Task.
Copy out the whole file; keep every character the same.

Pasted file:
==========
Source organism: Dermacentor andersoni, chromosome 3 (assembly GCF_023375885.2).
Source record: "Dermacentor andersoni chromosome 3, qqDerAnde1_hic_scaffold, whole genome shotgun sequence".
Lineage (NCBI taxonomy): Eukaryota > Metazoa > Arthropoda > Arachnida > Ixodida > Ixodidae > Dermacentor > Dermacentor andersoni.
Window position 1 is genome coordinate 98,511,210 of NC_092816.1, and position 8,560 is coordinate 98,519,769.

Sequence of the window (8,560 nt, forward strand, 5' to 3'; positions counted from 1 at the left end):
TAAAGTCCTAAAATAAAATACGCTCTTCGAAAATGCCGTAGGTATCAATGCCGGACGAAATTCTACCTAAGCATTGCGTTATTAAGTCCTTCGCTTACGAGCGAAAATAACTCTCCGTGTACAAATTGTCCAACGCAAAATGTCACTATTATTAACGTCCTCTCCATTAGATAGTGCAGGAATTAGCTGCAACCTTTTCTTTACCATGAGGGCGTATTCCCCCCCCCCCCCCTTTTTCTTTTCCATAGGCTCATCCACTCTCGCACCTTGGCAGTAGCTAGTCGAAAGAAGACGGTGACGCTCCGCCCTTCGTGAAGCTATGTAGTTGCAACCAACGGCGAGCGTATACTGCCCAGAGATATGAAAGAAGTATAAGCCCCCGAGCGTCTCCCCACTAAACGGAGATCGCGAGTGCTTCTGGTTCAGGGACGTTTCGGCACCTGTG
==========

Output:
Source organism: Dermacentor andersoni, chromosome 3 (assembly GCF_023375885.2).
Source record: "Dermacentor andersoni chromosome 3, qqDerAnde1_hic_scaffold, whole genome shotgun sequence".
Lineage (NCBI taxonomy): Eukaryota > Metazoa > Arthropoda > Arachnida > Ixodida > Ixodidae > Dermacentor > Dermacentor andersoni.
Window position 1 is genome coordinate 98,511,210 of NC_092816.1, and position 8,560 is coordinate 98,519,769.

Sequence of the window (8,560 nt, forward strand, 5' to 3'; positions counted from 1 at the left end):
TAAAGTCCTAAAATAAAATACGCTCTTCGAAAATGCCGTAGGTATCAATGCCGGACGAAATTCTACCTAAGCATTGCGTTATTAAGTCCTTCGCTTACGAGCGAAAATAACTCTCCGTGTACAAATTGTCCAACGCAAAATGTCACTATTATTAACGTCCTCTCCATTAGATAGTGCAGGAATTAGCTGCAACCTTTTCTTTACCATGAGGGCGTATTCCCCCCCCCCCCCCTTTTTCTTTTCCATAGGCTCATCCACTCTCGCACCTTGGCAGTAGCTAGTCGAAAGAAGACGGTGACGCTCCGCCCTTCGTGAAGCTATGTAGTTGCAACCAACGGCGAGCGTATACTGCCCAGAGATATGAAAGAAGTATAAGCCCCCGAGCGTCTCCCCACTAAACGGAGATCGCGAGTGCTTCTGGTTCAGGGACGTTTCGGCACCTGTG